Additionally, the Bible teaches God forgives people for even heinous sins like murder (Moses), adultery (David), and denying Christ (Peter).

3. Is it a sin that results in the death penalty?

Another view suggests that the sin that leads to death is a criminal act that calls for capital punishment. However, there is nothing in the context that suggests John had this in mind.

The context of the verse regards prayer. While it’s true that the Bible would identify many civil crimes as sinful, it’s not true that all sins are crimes (e.g. people don’t get arrested for envy).

4. Is it an intentional sin?

Recognizing that 1 John’s original readers had a Jewish background, some argue that the sin that leads to death is intentional sin, as opposed to unintentional sin, which the Old Testament makes a distinction between (e.g. Lev. 4:2; Num. 15:22-25, 30-31). In contrast, the sin that doesn’t lead to death is an unintentional sin. However, nothing in the context suggests that this is what John has in mind.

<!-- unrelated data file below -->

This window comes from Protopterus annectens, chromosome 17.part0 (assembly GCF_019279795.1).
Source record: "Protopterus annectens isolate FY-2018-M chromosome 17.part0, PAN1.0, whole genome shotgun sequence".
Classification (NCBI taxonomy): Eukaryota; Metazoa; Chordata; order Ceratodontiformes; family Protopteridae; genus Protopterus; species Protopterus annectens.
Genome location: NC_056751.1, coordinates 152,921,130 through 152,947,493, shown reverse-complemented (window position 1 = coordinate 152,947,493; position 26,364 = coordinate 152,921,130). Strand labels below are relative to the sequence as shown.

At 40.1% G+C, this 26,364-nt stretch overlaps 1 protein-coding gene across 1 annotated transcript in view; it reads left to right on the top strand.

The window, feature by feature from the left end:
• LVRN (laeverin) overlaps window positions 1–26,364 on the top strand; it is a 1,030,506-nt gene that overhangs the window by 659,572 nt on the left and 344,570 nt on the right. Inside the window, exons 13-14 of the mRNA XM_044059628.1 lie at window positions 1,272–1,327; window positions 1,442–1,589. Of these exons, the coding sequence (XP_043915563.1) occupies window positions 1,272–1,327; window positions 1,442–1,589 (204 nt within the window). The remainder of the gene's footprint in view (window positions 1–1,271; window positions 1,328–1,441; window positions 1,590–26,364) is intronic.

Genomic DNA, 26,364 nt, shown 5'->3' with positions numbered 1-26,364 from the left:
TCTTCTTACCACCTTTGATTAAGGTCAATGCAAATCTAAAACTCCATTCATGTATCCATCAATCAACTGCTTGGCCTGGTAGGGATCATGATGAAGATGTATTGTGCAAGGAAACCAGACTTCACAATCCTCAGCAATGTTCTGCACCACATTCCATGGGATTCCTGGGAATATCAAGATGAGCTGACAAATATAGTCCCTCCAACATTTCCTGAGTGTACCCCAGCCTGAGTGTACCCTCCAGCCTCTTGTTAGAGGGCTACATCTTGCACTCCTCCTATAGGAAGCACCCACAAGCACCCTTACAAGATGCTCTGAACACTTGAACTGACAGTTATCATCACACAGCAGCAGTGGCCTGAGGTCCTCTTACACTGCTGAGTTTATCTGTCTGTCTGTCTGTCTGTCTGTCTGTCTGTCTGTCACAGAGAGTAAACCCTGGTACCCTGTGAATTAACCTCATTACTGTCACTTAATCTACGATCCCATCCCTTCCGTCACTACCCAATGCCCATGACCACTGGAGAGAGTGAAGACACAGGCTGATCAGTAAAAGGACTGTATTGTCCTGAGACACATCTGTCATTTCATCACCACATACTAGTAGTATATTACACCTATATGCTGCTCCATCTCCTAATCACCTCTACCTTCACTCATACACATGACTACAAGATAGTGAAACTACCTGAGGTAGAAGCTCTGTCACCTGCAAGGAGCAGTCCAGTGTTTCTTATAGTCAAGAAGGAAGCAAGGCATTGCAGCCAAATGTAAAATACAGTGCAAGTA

5. Is it a mortal sin as opposed to venial sin?

Mortal sins, according to the Catholic Church, are an especially heinous act of wickedness done intentionally and result in the destruction of love and the loss of grace. If a mortal sin isn’t redeemed and the offender dies, they go to hell.

On the other hand, venial sins don’t result in the destruction of love and the loss of grace, but lead to temporary punishment in purgatory if not redeemed.

Since these terms are taken from Roman Catholic theology that developed centuries after John wrote, it’s unlikely that he had such a doctrine in mind.

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Cross of Jesus Christ
How should Christians apply 1 John 5:16? See below

Is the sin that leads to death a state of sinfulness?

The strongest argument is that the sin that leads to death is a description of unbelievers because it makes the best sense of the immediate context as well as 1 John as a whole.